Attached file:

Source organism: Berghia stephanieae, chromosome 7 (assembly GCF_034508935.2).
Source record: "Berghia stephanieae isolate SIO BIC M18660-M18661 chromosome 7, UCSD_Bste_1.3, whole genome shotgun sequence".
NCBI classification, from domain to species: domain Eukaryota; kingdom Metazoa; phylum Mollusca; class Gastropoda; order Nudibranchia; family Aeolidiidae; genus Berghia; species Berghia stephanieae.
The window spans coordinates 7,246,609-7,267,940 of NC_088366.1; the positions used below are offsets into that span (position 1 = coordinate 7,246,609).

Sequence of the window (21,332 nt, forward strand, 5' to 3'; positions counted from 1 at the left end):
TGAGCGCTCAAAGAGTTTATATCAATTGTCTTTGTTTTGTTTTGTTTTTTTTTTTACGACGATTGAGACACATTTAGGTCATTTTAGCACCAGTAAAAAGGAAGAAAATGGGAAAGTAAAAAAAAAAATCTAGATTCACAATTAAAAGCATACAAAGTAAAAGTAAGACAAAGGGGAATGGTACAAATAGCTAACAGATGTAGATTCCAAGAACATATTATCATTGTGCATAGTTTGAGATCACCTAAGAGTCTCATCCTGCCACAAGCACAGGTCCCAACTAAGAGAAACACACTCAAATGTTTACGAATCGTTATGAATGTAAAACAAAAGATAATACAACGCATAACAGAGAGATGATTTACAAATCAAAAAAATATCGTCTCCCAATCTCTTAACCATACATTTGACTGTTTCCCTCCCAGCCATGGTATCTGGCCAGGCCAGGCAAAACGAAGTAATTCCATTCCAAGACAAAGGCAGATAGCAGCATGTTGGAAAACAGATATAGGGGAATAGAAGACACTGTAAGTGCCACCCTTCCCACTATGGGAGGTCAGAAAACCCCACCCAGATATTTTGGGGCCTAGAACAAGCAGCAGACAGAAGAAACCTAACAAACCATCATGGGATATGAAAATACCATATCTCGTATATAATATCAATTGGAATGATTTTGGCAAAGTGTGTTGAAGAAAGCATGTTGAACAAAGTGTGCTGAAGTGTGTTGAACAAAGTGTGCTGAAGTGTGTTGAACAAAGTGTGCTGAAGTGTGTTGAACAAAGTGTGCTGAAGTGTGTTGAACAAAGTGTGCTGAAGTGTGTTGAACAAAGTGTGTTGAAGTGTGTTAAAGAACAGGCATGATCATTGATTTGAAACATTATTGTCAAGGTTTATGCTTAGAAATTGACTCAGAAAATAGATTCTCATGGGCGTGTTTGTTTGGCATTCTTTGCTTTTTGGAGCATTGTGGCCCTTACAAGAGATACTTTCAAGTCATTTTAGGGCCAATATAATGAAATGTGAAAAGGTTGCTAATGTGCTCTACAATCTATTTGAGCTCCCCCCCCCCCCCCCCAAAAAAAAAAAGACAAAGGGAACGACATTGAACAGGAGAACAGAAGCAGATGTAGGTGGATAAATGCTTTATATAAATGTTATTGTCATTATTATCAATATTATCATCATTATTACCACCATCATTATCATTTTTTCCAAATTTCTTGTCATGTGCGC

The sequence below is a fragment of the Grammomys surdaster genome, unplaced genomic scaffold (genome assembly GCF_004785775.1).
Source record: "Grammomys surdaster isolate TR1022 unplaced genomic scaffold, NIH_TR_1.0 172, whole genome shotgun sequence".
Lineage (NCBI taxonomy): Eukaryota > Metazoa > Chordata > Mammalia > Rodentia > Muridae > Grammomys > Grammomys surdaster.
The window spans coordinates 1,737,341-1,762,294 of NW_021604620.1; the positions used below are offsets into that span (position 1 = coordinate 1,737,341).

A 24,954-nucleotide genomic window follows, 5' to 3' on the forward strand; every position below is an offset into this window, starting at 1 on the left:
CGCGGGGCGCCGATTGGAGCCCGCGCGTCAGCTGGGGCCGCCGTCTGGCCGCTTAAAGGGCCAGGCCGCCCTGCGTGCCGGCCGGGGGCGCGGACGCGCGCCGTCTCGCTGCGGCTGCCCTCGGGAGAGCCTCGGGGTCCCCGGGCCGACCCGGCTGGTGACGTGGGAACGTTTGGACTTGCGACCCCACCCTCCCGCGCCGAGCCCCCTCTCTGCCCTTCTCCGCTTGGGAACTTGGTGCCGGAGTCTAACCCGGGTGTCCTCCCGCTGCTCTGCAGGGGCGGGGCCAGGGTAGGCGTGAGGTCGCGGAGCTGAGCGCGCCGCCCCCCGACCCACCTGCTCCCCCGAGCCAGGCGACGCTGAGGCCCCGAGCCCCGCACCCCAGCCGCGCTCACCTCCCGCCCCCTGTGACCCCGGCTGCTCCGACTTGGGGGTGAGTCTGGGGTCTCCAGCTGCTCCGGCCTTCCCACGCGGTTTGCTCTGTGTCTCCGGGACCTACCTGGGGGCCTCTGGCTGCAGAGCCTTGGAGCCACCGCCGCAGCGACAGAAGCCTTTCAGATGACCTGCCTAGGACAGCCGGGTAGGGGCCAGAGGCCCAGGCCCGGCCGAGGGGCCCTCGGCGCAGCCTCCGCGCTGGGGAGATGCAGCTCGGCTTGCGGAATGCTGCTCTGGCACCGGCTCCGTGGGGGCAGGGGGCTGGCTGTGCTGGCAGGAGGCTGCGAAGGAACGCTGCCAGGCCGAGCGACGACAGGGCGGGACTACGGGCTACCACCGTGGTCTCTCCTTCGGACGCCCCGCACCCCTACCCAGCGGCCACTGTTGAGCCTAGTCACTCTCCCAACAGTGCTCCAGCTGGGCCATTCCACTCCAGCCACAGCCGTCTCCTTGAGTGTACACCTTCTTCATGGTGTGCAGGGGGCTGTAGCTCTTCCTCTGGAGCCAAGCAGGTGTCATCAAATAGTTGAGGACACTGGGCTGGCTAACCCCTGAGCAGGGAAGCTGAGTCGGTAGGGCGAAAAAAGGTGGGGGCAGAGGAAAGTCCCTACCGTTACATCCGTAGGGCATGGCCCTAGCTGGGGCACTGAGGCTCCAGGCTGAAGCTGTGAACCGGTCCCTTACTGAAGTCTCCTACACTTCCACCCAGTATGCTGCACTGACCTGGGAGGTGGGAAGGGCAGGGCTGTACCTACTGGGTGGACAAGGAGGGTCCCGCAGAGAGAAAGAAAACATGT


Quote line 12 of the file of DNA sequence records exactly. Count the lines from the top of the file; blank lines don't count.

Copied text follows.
CGCGGGGCGCCGATTGGAGCCCGCGCGTCAGCTGGGGCCGCCGTCTGGCCGCTTAAAGGGCCAGGCCGCCCTGCGTGCCGGCCGGGGGCGCGGACGCGCGCCGTCTCGCTGCGGCTGCCCTCGGGAGAGCCTCGGGGTCCCCGGGCCGACCCGGCTGGTGACGTGGGAACGTTTGGACTTGCGACCCCACCCTCCCGCGCCGAGCCCCCTCTCTGCCCTTCTCCGCTTGGGAACTTGGTGCCGGAGTCTAACCCGGGTGTCCTCCCGCTGCTCTGCAGGGGCGGGGCCAGGGTAGGCGTGAGGTCGCGGAGCTGAGCGCGCCGCCCCCCGACCCACCTGCTCCCCCGAGCCAGGCGACGCTGAGGCCCCGAGCCCCGCACCCCAGCCGCGCTCACCTCCCGCCCCCTGTGACCCCGGCTGCTCCGACTTGGGGGTGAGTCTGGGGTCTCCAGCTGCTCCGGCCTTCCCACGCGGTTTGCTCTGTGTCTCCGGGACCTACCTGGGGGCCTCTGGCTGCAGAGCCTTGGAGCCACCGCCGCAGCGACAGAAGCCTTTCAGATGACCTGCCTAGGACAGCCGGGTAGGGGCCAGAGGCCCAGGCCCGGCCGAGGGGCCCTCGGCGCAGCCTCCGCGCTGGGGAGATGCAGCTCGGCTTGCGGAATGCTGCTCTGGCACCGGCTCCGTGGGGGCAGGGGGCTGGCTGTGCTGGCAGGAGGCTGCGAAGGAACGCTGCCAGGCCGAGCGACGACAGGGCGGGACTACGGGCTACCACCGTGGTCTCTCCTTCGGACGCCCCGCACCCCTACCCAGCGGCCACTGTTGAGCCTAGTCACTCTCCCAACAGTGCTCCAGCTGGGCCATTCCACTCCAGCCACAGCCGTCTCCTTGAGTGTACACCTTCTTCATGGTGTGCAGGGGGCTGTAGCTCTTCCTCTGGAGCCAAGCAGGTGTCATCAAATAGTTGAGGACACTGGGCTGGCTAACCCCTGAGCAGGGAAGCTGAGTCGGTAGGGCGAAAAAAGGTGGGGGCAGAGGAAAGTCCCTACCGTTACATCCGTAGGGCATGGCCCTAGCTGGGGCACTGAGGCTCCAGGCTGAAGCTGTGAACCGGTCCCTTACTGAAGTCTCCTACACTTCCACCCAGTATGCTGCACTGACCTGGGAGGTGGGAAGGGCAGGGCTGTACCTACTGGGTGGACAAGGAGGGTCCCGCAGAGAGAAAGAAAACATGT